“We are still in the very early stages of our growth phase and we will continue to grow to where it makes most sense for our investors. We will have to remain innovative on all fronts and nurture our talent so that we have a strong team of innovators and people who think of the company as if it were their own.”
For FD, José Snyders, while one’s qualifications are key, he also prefers someone with a positive attitude and a diligent demeanour. “I value these very highly. The right fit for the broader team would also factor into the analysis,” Snyders says.
A career finance expert, Snyders holds B.Com (Majors in Accounting and Economics), B.Com. (Honors) (Financial Analysis and Portfolio Management) and B. Com. (Honors) (Financial Accounting) degrees. His career has spanned professional and executive positions at PwC and Rand Merchant Bank, where he was instrumental in the investment banking team that originates, structures and implements real estate debt transactions, both locally and further afield on the continent.
Snyders stresses the importance of ensuring that everyone in the team understands the company’s values and, as a leader, communication is best projected through living the values and validating that these are personal values and “not just an HR gimmick”.
He says at Liberty Two Degrees there are various forums where staff are encouraged to bring ideas for collaborative creative thinking and sharing.
“Continuous engagement in an informal manner is also encouraged, coupled with a philosophy that no contribution is considered inconsequential,” Snyders says. “As a leadership team we strive to demonstrate this in the performance of our work and in our engagements with the team and our broader stakeholders. We hope that setting the example in our actions resonates through the broader team but remain constantly mindful of identifying any misalignment and ensuring these are timeously addressed.”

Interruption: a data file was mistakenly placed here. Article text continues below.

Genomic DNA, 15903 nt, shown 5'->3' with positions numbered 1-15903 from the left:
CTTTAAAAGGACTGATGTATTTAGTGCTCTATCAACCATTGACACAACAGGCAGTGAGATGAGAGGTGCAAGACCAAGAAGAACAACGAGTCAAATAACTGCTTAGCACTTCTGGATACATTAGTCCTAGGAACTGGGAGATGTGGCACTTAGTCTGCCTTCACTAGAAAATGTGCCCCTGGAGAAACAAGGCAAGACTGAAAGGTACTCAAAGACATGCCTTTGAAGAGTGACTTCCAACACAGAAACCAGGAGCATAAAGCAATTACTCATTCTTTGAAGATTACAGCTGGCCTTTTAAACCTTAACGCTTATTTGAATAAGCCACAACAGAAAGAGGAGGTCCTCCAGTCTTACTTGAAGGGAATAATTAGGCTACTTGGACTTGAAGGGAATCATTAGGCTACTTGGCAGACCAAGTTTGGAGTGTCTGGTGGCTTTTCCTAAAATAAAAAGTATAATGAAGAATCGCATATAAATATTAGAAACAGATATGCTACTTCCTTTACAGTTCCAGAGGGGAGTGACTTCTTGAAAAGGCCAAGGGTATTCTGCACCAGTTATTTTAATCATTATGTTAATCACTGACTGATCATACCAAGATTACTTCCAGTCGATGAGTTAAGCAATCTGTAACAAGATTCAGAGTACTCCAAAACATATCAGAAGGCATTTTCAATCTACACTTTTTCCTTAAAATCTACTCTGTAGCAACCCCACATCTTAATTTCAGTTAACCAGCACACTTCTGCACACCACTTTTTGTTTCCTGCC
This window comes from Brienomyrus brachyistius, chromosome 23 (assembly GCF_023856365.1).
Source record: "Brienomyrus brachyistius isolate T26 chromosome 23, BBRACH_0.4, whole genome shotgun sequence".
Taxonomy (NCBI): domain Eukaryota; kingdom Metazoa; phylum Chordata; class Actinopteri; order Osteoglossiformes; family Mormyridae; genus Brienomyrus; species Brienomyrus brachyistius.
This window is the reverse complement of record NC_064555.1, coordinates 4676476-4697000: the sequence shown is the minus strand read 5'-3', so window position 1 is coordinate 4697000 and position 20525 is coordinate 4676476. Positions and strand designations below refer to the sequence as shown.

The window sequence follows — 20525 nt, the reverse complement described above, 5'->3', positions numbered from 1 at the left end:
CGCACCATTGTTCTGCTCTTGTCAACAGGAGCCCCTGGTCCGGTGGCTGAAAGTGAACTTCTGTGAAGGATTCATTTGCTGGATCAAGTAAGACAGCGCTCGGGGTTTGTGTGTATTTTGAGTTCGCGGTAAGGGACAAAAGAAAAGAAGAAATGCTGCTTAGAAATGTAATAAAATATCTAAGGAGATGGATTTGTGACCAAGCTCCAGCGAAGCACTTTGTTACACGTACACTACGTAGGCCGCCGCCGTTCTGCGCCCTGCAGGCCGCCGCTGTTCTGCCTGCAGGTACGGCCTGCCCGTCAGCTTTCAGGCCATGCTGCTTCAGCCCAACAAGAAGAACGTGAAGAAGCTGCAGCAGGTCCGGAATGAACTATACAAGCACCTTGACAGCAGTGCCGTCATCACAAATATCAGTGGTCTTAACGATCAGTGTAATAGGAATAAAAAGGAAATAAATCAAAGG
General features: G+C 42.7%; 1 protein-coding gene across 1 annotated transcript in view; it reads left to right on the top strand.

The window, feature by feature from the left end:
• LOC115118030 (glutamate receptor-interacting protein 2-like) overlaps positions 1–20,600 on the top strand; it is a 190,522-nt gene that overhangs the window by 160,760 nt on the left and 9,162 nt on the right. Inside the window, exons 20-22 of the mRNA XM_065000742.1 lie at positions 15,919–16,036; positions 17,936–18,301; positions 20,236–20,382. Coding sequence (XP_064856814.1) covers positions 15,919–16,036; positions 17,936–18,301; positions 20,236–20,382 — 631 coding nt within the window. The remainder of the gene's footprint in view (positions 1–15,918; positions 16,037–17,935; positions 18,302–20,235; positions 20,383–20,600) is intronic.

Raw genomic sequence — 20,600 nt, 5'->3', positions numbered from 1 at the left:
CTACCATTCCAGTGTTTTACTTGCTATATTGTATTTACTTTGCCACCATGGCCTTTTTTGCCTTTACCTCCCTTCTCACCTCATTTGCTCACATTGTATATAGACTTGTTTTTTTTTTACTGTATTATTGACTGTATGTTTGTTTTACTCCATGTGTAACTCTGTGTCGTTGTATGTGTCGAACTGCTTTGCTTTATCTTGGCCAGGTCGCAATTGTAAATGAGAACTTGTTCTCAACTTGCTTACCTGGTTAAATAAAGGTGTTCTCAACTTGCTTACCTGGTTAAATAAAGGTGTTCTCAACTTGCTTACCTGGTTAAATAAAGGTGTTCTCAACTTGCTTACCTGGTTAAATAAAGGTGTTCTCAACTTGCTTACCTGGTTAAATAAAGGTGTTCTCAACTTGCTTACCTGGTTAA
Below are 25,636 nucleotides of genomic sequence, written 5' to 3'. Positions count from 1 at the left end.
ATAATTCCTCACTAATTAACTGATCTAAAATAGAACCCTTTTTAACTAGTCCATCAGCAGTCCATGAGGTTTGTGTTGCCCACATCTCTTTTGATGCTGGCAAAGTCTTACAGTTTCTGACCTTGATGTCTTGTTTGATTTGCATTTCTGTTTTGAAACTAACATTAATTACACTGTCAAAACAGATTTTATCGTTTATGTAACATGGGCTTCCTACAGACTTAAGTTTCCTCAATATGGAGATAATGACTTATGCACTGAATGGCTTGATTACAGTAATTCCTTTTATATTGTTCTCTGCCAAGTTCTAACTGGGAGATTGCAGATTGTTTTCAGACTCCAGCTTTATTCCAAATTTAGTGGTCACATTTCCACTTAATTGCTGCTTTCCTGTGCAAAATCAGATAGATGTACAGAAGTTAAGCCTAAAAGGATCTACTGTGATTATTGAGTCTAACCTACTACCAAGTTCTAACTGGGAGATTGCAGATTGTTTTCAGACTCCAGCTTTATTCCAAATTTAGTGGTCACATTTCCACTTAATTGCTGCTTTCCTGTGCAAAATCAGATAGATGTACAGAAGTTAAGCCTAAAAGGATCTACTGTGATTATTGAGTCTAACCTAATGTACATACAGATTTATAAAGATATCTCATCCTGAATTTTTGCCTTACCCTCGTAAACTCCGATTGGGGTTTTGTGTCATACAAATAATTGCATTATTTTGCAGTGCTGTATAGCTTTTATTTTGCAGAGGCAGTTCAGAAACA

Snyders says his early career was influenced by several influential people who have contributed to his professional and personal development. He gives particular mention to two people who have had a lasting impact on his life and contributed to his professional development.
These are Herman Rhoda, a past lecturer at the University of Cape Town, who “spent countless extra hours tutoring various students in finance without compensation” and was a selfless teacher. The second would be Greg Mckenzie from Rand Merchant Bank.
He says Mckenzie gave him his first opportunity in investment banking and, in addition to the countless hours spent explaining the intricacies of structured finance, was a great mentor and his work ethic rubbed off on him. It is this work ethic that he wants to ensure becomes the DNA of Liberty Two Degrees.
Snyders says decision making at the company is done with a collaborative approach with everyone’s contributions being considered.
As for the company’s future, Beattie has the last word. She strongly believes the company’s continued success and growth will depend on attracting the right staff. “Competing for talent and being able to attract the right people and to build a resilient and sustainable organisation for the future is important,” Beattie says. “What works today might not work tomorrow and the same skills that maintain a business can’t grow a business, so leaders have to encourage and ensure diversity of skills across all business cycles in order to remain successful.”